While the raging turmoil that is free agency news engulfs the rest of the NBA, Portland fans can take comfort in their flannel shirts, artisanal espressos, and views of Damian Lillard, their righteous franchise player, who doesn’t seem to be interested in anyone’s superteam narrative.
”I do want to win a championship but it’s other stuff that means more to me,” Lillard said Tuesday on Yahoo Sports’ Posted Up With Chris Haynes podcast. “It’s almost like I’m not willing to sell myself out for that.”
While that comment isn’t anywhere close to a hard-and-fast commitment to the franchise, it is a zag when many disgruntled stars on good-but-not-great teams are zigging into free agency and trade requests. Over the past three years, we’ve seen Paul George, Kawhi Leonard, and Jimmy Butler force trades from the Pacers, Spurs, and Timberwolves, respectively, and we’re in the aftermath of Anthony Davis’s failed midseason attempt at fleeing New Orleans. Then there are the rumors of impending free-agency exoduses by Kevin Durant and Kyrie Irving this offseason. Player movement is owning this moment in the league. That’s just not Lillard’s tempo—the rest of his team seems to feel the same.
If you’re against players joining forces in various cities or asking to be traded more than a year before their contract expires, then the Blazers are the squad for you. In August, guard CJ McCollum called superteams “disgusting,” saying he would never join one. Last summer, Enes Kanter (who was then a member of the Knicks but signed a one-year contract with Portland last week) made like every anonymous Twitter egg out there and said that the NBA has only five teams worth paying attention to, and that superteams are “ruining the league.”
While the Spurs are generally known as the league’s biggest group of contrarians—playing at a glacial pace and shooting midrange jumpers in 2019—Portland is setting up a counterculture of its own. The team has a unique cast of characters who all appear to be emboldened by the fact they don’t have to answer to a superstar’s wishes. (Then again, I find it hard to believe they would balk at the chance to get any available third star in Portland.)
Take the Blazers’ final game before the All-Star break, a hard-fought 129-107 win over the Warriors. Lillard and McCollum carried most of the offensive load, scoring 29 and 15 points respectively, but it was Jake Layman and Zach Collins who sparked the team’s emotional fire. Layman seemed to Monstar-zap Durant’s powers on his way to scoring 17 points off the bench and missing just two shots all night. Collins, meanwhile, played with an edge, one that drew ire from Draymond Green and the ever-chill Klay Thompson:
That exchange between Thompson and Collins prompted headlines like: “Who is Zach Collins, and why are the Warriors mad at him?” Ever since Collins’s Gonzaga days, he has been a per-36 numbers god, one that the Blazers hope will become their third piece. And though he has yet to fully break out, getting into it with Golden State during a three-block night is not a bad place to start. With an angry Collins, a proud Lillard, an anti-superteam McCollum, a burly Jusuf Nurkic, and a never-speechless Enes Kanter, Portland has become the eclectic team that the NBA needs and deserves.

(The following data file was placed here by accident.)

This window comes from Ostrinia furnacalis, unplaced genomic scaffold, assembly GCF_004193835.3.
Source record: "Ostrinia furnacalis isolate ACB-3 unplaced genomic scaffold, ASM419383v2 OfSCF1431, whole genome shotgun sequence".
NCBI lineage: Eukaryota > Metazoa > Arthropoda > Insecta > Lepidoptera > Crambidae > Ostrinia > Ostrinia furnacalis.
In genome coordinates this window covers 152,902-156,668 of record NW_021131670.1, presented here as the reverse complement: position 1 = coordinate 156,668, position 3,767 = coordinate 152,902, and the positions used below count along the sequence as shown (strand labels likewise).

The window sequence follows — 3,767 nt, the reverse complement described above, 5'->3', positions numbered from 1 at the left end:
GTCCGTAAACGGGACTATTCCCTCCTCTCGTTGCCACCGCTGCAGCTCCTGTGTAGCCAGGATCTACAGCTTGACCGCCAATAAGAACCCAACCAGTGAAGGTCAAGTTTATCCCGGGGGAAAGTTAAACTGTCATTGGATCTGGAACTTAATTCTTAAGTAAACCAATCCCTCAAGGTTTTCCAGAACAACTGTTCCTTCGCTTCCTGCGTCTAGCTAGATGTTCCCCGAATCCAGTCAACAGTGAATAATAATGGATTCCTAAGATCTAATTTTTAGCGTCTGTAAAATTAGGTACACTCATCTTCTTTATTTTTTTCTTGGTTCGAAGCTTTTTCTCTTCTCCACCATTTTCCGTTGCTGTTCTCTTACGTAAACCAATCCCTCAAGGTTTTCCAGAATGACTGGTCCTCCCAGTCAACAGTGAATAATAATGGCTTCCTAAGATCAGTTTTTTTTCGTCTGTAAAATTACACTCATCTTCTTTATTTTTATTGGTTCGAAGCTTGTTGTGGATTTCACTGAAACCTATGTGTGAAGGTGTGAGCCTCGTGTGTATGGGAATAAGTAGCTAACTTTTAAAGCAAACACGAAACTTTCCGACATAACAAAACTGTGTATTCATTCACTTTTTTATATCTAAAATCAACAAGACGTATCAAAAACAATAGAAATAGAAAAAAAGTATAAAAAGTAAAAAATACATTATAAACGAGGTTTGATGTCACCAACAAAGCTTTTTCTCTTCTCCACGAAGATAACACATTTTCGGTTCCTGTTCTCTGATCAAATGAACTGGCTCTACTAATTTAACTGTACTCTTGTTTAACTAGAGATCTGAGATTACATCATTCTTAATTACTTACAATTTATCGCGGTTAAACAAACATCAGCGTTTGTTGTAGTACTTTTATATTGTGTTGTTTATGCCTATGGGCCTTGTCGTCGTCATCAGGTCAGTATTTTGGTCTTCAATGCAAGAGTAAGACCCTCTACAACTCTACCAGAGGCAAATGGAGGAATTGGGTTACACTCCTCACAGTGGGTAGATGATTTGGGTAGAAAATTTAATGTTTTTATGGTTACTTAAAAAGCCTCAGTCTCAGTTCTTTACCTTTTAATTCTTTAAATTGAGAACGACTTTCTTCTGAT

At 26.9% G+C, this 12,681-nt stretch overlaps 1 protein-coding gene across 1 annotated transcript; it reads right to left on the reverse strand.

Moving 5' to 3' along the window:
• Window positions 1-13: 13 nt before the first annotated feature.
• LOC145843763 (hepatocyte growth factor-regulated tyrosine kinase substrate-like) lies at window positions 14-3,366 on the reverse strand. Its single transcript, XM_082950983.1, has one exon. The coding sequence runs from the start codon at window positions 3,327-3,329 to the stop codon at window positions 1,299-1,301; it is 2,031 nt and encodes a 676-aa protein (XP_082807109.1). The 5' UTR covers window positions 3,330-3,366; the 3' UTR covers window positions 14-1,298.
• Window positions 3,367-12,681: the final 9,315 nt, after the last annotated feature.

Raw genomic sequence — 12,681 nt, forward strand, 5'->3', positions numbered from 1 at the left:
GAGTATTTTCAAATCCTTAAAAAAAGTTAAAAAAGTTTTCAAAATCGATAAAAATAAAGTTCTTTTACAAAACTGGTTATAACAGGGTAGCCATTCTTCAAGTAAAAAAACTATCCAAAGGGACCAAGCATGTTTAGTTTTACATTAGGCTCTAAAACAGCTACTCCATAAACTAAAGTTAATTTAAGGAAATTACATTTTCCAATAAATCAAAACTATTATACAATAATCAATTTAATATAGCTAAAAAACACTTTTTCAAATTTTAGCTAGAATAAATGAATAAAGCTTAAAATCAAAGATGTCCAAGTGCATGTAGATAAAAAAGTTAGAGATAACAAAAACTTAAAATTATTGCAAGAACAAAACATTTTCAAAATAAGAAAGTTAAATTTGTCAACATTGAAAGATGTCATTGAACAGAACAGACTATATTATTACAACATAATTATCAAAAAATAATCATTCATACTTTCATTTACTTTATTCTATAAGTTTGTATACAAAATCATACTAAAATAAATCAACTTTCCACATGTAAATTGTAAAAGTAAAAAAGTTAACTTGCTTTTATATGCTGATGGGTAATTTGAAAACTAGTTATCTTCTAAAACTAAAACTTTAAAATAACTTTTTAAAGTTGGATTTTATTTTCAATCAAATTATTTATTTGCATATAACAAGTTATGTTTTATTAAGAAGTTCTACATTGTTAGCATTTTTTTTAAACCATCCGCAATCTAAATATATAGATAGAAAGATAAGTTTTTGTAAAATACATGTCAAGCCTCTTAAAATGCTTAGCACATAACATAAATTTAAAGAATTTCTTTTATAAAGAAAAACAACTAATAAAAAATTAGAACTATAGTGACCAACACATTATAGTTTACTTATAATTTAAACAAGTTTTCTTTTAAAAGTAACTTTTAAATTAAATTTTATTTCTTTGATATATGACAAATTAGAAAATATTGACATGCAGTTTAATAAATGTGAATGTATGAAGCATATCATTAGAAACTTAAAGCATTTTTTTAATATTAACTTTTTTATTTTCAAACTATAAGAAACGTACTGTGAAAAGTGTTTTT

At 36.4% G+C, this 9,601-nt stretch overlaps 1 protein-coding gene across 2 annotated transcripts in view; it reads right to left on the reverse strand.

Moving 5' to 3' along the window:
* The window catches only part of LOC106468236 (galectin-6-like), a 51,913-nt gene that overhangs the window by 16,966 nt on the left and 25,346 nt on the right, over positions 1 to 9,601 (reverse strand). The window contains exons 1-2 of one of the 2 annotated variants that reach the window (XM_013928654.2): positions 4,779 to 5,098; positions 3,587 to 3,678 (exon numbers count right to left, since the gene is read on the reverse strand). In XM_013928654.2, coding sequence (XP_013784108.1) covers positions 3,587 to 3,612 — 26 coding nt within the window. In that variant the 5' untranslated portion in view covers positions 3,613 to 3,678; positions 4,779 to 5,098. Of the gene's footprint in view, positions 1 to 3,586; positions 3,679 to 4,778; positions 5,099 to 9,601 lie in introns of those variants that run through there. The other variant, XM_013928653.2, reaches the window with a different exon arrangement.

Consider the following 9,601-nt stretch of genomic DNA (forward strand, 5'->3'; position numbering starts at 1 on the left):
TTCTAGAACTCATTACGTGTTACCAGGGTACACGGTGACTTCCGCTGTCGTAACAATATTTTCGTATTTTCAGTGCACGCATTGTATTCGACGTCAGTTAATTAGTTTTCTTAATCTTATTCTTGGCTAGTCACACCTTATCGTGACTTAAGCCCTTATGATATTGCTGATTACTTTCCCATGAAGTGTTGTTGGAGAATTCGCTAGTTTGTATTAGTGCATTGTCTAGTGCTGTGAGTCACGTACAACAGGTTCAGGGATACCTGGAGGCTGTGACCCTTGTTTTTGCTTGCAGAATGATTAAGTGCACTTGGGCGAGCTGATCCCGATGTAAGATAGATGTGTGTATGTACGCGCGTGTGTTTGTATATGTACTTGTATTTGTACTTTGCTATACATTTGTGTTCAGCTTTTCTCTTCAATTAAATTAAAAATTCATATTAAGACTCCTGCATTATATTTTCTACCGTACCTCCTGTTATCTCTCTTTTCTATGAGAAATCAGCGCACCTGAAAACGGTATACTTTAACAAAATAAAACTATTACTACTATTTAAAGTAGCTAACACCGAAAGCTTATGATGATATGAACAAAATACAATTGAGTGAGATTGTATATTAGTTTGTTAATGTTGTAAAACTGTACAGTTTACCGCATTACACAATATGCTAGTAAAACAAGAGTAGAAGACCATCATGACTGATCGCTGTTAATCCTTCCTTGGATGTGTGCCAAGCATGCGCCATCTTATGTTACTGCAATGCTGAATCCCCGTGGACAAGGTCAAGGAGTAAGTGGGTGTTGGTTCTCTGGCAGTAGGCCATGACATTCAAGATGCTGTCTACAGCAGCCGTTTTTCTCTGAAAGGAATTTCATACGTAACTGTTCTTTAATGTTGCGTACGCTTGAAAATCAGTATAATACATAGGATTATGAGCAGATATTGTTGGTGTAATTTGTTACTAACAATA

In late November, I spent time with the Blazers and wrote about their two biggest assets: chemistry and continuity, both of which are palpable after just spending a few minutes inside their locker room. In lieu of a unifying identity, Portland has leaned into its smaller strengths. That brought the team success in the early part of the season, as the Blazers got off to a 12-5 start. Things have leveled off a bit since then, as the team’s their lack of depth and low production from wings continue to hold them back, but coming out of the break, they’re 34-23 and occupy fourth place in the Western Conference.
While the Blazers’ outlook is positive for the rest of the season, their embarrassing sweep at the hands of the Pelicans last postseason and the organization’s overall lack of playoff success still loom over the franchise. And the players are as keenly aware of that history as anyone. “In the past, they’ve been a great regular-season team, just haven’t been able to get over the hump in the playoffs,” Seth Curry told me in November. “Hopefully this year, whether it’s me or other guys, we get better come playoff time.”
There is a good-natured satisfaction that accompanies NBA teams that overachieve and succeed through homegrown means. But after the initial rush of success, those franchises often find themselves stuck in a purgatory of mediocrity. It’s why teams in today’s league are looking to more ambitious options (like trading for or signing a superstar) or pointed ones (blowing it up and tanking). The Blazers tried the former route in 2017. The Athletic’s Jason Quick reported that Portland offered Indiana three picks and a player who wasn’t Lillard, McCollum, or Nurkic in exchange for Paul George, but the Pacers didn’t bite. So over the past two seasons, the Blazers have been forced to work with what they have and make smaller moves—both good and bad—around the fringes. Their identity has fluctuated from scrappy underdog to near-elite team with expectations too big for them to meet, but rarely have they displayed the kind of fire they did against the Warriors earlier this month.
For now, brandishing this kind of identity may seem like grasping at straws; as long as the Warriors exist in their current construction, there’s not a lot of hope for the rest of the league. Even Golden State can’t last forever, though, and while Lillard is 28 and McCollum is 27, the rest of the players mostly fall in the early-to-mid-20s range. If reinforcements aren’t coming from outside, the Blazers will have no choice but to continue to make the most of what they have—which now includes embracing their burgeoning role as a dissenting team.